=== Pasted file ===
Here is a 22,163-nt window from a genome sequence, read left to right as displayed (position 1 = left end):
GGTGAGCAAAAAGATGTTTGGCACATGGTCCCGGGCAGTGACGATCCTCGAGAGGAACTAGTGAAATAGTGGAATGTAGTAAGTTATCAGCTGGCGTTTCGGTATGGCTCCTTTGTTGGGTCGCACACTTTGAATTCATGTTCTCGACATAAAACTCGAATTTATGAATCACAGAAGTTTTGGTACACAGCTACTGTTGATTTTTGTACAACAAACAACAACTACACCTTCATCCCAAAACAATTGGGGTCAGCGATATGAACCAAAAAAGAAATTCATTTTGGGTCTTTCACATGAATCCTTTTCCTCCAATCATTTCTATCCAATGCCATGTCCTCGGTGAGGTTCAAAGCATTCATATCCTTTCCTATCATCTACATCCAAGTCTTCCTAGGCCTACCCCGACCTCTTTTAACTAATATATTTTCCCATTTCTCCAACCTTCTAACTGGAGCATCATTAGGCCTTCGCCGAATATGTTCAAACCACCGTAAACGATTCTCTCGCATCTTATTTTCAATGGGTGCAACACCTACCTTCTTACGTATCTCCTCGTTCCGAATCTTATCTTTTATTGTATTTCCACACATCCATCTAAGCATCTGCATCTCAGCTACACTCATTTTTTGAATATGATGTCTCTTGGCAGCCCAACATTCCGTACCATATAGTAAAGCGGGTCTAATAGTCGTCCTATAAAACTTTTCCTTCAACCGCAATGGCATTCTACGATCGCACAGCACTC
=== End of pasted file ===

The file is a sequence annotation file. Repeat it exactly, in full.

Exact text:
Here is a 22,163-nt window from a genome sequence, read left to right as displayed (position 1 = left end):
GGTGAGCAAAAAGATGTTTGGCACATGGTCCCGGGCAGTGACGATCCTCGAGAGGAACTAGTGAAATAGTGGAATGTAGTAAGTTATCAGCTGGCGTTTCGGTATGGCTCCTTTGTTGGGTCGCACACTTTGAATTCATGTTCTCGACATAAAACTCGAATTTATGAATCACAGAAGTTTTGGTACACAGCTACTGTTGATTTTTGTACAACAAACAACAACTACACCTTCATCCCAAAACAATTGGGGTCAGCGATATGAACCAAAAAAGAAATTCATTTTGGGTCTTTCACATGAATCCTTTTCCTCCAATCATTTCTATCCAATGCCATGTCCTCGGTGAGGTTCAAAGCATTCATATCCTTTCCTATCATCTACATCCAAGTCTTCCTAGGCCTACCCCGACCTCTTTTAACTAATATATTTTCCCATTTCTCCAACCTTCTAACTGGAGCATCATTAGGCCTTCGCCGAATATGTTCAAACCACCGTAAACGATTCTCTCGCATCTTATTTTCAATGGGTGCAACACCTACCTTCTTACGTATCTCCTCGTTCCGAATCTTATCTTTTATTGTATTTCCACACATCCATCTAAGCATCTGCATCTCAGCTACACTCATTTTTTGAATATGATGTCTCTTGGCAGCCCAACATTCCGTACCATATAGTAAAGCGGGTCTAATAGTCGTCCTATAAAACTTTTCCTTCAACCGCAATGGCATTCTACGATCGCACAGCACTC